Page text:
"For to the mystical element in the personality of Mr. Judge was united the shrewdness of the practised lawyer, the organising faculty of a great leader, and that admirable common sense, which is so uncommon a thing with enthusiasts. . . . In his teaching was embodied most emphatically that received by the prophet Ezekiel when the Voice said to him: 'Stand upon thy feet and I will speak to thee.' He was the best of friends, for he held you firmly, yet apart. He realised the beautiful description Emerson gives of the ideal friend, in whom meet the two most essential elements of friendship, tenderness and truth. 'I am arrived at last,' says Emerson, 'in the presence of a man so real and equal . . . that I may deal with him with the simplicity and wholeness with which one chemical atom meets another. . . . To a great heart he will still be a stranger in a thousand particulars, that he may come near in the holiest ground.' And upon that 'holiest ground' of devotion to the highest aim, of desire alone for the welfare of others, the Chief was always to be approached. And blended with the undaunted courage, the keen insight, the swift judgment, the endless patience, that made his personality so powerful, were the warm affections, the ready wit, the almost boyish gaiety that made it so lovable. . . . One of the Chief's last messages to us said: 'They must aim to develop themselves in daily life in small duties.' . . . There was a beautiful story of Rhoecus, who could not recognise in the bee that buzzed about his head the messenger of the Dryad, and so lost her love." -- KATHARINE HILLARD.
"If my memory serves me rightly, we met first upon an occasion when H. P. Blavatsky was induced to try, in the presence of some reporters, if she could open up communication with the diaphanous remainder of a night watchman who had been drowned in an East River dock. Olcott was present, in command, prominent and authoritative, and Judge, in attendance, reserved and quiet. The spook was shy and the reporters sarcastic. The only one apparently annoyed by their humour was the Colonel. Mr. Judge's placidity and good nature commended him to the liking of the reporters, and made a particularly favourable impression upon me, which was deepened by the experiences of an acquaintance that continued while he lived. In all that time, though I have seen him upon a good many occasions when he would have had excellent excuse for wrath, his demeanour was uniformly the same -- kindly, considerate and self-restrained, not merely in such measure of self-control as might be expected of a gentleman, but as if inspired by much higher regards than mere respect for the convenances of good society. He always seemed to look for mitigating circumstances in even the pure cussedness of others, seeking to credit them with, at least, honesty of purpose and good intentions, however treacherous and malicious their acts toward him might have been. He did not appear willing to believe that people did evil through preference for it, but only because they were ignorant of the good, and its superior advantages; consequently he was very tolerant." -- J. H. CONNELLY.
"What he was to one of his pupils, I believe he was to all, . . . so wide reaching was his sympathy, so deep his understanding of each heart; . . . and I but voice the feeling of hundreds all over the world when I say that we mourn the tenderest of friends, the wisest of counsellors, the bravest and noblest of leaders. What a man was this, to have been such, to people of so widely varying nationalities, opinions and beliefs . . . to have drawn them all to him by the power of his love, . . . and in so doing, to have brought them closer to each other. There was no difficulty he would not take infinite pains to unravel, no sore spot in the heart he did not sense and strive to heal." -- G. L. G.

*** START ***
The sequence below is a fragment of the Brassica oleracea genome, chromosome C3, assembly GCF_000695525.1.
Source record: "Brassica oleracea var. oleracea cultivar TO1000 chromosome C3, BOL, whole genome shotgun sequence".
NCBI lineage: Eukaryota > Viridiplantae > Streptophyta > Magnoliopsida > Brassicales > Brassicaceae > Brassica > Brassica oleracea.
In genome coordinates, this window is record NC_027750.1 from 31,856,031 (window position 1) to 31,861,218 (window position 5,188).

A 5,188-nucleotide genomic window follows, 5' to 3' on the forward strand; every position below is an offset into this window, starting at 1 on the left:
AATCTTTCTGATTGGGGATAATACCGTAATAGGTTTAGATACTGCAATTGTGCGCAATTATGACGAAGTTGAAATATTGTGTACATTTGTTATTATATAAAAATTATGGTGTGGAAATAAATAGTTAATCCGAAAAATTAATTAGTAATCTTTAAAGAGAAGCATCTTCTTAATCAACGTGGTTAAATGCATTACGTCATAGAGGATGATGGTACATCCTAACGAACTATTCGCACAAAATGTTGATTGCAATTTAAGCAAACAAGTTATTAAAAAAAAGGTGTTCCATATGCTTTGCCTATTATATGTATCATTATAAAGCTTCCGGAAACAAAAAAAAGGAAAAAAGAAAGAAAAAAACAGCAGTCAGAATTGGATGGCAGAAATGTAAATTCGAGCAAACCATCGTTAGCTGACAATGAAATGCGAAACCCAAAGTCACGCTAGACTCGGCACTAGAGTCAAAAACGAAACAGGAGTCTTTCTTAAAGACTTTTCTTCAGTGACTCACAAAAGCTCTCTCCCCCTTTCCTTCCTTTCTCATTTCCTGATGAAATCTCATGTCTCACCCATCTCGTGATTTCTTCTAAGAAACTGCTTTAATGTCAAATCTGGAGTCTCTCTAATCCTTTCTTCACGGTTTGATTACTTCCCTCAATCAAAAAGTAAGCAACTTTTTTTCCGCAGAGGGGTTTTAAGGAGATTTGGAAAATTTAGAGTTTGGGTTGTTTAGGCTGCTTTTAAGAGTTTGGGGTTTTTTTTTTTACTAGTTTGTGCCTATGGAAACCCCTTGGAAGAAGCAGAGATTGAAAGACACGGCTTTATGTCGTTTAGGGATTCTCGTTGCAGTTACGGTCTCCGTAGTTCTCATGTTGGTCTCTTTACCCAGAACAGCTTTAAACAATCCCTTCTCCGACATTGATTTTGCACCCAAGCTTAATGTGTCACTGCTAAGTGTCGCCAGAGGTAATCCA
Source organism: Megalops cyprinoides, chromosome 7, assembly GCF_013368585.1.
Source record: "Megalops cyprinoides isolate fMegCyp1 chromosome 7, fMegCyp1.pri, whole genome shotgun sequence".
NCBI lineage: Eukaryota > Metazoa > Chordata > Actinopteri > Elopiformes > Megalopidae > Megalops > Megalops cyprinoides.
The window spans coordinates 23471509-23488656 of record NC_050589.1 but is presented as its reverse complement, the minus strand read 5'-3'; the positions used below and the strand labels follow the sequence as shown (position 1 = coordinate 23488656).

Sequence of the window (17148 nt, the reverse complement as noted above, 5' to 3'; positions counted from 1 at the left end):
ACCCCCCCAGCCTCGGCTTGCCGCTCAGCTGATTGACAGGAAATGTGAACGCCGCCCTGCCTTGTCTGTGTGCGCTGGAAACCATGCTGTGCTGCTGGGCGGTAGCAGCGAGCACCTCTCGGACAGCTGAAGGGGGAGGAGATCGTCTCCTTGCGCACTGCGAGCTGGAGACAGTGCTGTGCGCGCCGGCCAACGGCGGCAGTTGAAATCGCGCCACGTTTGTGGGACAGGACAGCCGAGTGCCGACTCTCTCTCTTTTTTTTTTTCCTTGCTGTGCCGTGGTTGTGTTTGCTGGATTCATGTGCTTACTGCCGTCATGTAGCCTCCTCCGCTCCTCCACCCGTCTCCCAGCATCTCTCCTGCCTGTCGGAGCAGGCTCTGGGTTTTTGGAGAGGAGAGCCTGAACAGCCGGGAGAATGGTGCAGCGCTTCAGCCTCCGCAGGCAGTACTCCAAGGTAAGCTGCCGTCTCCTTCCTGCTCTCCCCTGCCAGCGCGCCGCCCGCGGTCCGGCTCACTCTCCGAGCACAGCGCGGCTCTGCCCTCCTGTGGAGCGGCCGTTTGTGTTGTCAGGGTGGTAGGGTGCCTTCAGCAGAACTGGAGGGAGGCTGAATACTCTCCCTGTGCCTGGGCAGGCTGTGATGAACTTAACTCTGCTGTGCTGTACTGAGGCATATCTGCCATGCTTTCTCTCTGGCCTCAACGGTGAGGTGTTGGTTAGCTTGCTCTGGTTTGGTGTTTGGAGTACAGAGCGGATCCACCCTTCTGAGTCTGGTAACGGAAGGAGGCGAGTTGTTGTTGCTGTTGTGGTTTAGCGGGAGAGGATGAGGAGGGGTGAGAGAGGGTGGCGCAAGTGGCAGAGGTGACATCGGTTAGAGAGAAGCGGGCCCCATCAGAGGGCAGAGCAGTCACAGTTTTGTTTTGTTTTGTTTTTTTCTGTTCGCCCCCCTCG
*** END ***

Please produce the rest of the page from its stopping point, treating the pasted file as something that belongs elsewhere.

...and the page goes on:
"In truth, we might pile up these evidences from the hearts of those who knew him best and longest, and who were well fitted to judge of the solidity and the truth of any character. But of this there is no need. It is for those to say who were influenced by their bugbear of "authority" whether they have not exchanged the substance for the shadow; have not retained the dogmatism and lost the free and noble spirit which W. Q. Judge ever exercised, and which he strove to retain in the T. S. Summing up his life, one must still say what was written soon after his departure: "In thinking of this helper and teacher of ours, I find myself thinking almost wholly of the future. He was one who never looked back; he looked forward always. . . . We think of him not as of a man departed from our midst, but as a soul set free to work its mighty mission, rejoicing in that freedom, resplendent in compassion and power. His was a nature that knew no trammels, but acknowledged the divine laws in all things. He was, as he himself said, 'rich in hope.' . . . . That future as he saw and sees it is majestic in its harmonious proportions. It presaged the liberation of the race. It struck the shackles from the self-imprisoned and bade the souls of men be free. It evokes now, today, the powers of the inner man. . . . Death, the magician, opened a door to show us these things. If we are faithful, that door shall never close. If we are faithful; only that proviso. Close up the ranks, and let Fidelity be the agent of heavenly powers. To see America, the cradle of the new race, fit herself to help and uplift that race and to prepare here a haven and a home for Egos yet to appear . . . for this he worked; for this will work those who came after him. And he works with them." -- JULIA W. L. KEIGHTLEY.
"A strong light surrounded by darkness; though reaching far and making clear the night, will attract the things that dwell in darkness. A pure soul brought to the notice of men will illumine the hearts of thousands; but will also call forth from the corners of the earth the hostility of those who love evil." (Book of Items.)